Time permits only to mention some of the leftovers from the Valletta CHOGM two years ago and to ask what new initiatives Her Majesty’s Government propose for that. The consensus is that Valletta was very positive on the political agenda and on good governance and democracy, as well as in trade and development, but questions still arise from it. First, we think of the Commonwealth as a wonderfully informal organisation, yet at Valletta we had the longest communiqué ever: 103 clauses. Who bothers to read those? Is it worth the effort? I hope we can bear that in mind.

Secondly, the Commonwealth is not just about governance but about peoples. The 85 Commonwealth civil society organisations have already been mentioned. What further proposals do the Government have at Kampala to engage civil society, remembering that civil society has been increasingly mainstreamed? One of the excellent initiatives at Valletta was the valuable meeting between the Foreign Ministers and the business and civil society forums.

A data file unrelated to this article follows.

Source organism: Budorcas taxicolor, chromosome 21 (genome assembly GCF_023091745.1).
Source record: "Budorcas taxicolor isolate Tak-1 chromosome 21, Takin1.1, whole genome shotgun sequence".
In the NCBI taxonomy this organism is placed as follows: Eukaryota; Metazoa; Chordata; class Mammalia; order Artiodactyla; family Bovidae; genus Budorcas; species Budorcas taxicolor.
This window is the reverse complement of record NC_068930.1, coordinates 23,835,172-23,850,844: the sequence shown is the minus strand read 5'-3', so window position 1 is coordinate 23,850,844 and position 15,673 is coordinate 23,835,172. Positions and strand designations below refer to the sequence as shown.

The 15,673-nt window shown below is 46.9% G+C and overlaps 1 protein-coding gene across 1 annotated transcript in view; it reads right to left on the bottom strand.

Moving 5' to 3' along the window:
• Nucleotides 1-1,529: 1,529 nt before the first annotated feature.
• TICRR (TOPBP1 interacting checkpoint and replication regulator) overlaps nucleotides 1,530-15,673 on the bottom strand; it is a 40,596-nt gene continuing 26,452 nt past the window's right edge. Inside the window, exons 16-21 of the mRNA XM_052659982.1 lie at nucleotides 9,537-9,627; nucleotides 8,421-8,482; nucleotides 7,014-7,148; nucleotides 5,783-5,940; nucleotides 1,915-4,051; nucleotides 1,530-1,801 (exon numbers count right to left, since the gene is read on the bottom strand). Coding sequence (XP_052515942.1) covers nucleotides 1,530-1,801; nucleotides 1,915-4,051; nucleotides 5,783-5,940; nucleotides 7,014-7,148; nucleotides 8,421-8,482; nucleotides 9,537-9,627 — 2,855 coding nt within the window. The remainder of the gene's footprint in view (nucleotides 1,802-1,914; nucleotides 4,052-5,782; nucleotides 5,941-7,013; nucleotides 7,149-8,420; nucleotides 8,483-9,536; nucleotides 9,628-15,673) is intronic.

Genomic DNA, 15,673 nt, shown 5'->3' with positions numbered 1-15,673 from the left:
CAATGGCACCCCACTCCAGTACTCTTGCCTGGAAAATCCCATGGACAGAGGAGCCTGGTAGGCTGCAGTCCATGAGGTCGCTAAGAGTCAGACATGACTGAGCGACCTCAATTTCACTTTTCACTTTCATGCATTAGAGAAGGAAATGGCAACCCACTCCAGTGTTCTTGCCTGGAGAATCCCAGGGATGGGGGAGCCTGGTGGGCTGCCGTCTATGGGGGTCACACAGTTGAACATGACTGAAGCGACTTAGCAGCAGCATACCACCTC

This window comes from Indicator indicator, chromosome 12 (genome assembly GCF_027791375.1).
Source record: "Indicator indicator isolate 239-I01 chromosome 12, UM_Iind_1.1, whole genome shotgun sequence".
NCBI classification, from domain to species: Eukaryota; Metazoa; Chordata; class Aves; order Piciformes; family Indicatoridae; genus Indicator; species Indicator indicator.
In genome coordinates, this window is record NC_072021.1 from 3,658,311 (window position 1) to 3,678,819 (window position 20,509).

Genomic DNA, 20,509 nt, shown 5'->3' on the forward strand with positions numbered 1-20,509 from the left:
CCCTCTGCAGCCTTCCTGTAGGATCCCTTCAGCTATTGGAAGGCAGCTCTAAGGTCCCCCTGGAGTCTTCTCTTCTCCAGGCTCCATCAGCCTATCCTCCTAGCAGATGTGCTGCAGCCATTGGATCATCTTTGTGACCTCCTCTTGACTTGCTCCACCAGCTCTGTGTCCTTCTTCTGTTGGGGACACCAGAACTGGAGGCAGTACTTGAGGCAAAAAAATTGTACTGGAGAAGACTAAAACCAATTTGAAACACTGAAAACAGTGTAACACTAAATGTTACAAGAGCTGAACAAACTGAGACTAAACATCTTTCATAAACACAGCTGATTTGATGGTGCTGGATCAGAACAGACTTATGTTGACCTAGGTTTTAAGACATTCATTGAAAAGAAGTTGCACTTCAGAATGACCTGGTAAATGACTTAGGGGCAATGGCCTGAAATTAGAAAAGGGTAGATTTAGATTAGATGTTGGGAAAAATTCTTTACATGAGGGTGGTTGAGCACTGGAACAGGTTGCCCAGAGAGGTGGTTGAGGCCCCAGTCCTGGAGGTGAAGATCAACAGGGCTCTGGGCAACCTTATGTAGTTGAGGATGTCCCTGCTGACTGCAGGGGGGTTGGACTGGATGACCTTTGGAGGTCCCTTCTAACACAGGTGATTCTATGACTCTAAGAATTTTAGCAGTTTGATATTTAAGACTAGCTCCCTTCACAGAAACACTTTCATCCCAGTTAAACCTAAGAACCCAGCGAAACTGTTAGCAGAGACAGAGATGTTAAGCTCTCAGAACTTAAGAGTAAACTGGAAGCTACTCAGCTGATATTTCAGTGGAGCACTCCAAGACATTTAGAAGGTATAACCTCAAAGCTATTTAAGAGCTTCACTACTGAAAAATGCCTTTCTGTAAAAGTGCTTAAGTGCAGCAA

Three matters were leftovers for the Secretary-General. One was paragraph 26 of the communiqué, asking the Secretary-General to explore initiatives to provide mutual understanding and respect among all faiths. We look forward to the Sen commission report on that. Another of those matters was paragraph 101, on future membership. CMAG has been something of a disappointment. Do the Government now see that there should be limits on new members? Lastly, with regard to paragraph 17 of the Valletta statement strengthening intra-Commonwealth dialogue and networking collaboration on trade and economic issues, what progress has been made and what input has there been from the Government?

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Brave promises were made about increasing the contributions to the Commonwealth Fund for Technical Co-Operation by 6 per cent per annum in real terms over the next five years. Has anything happened further to those promises?

One postscript: at Kampala, the Commonwealth will be saying goodbye to Don McKinnon, the Secretary-General. Someone at least should pay tribute to the sterling work he has done in his term.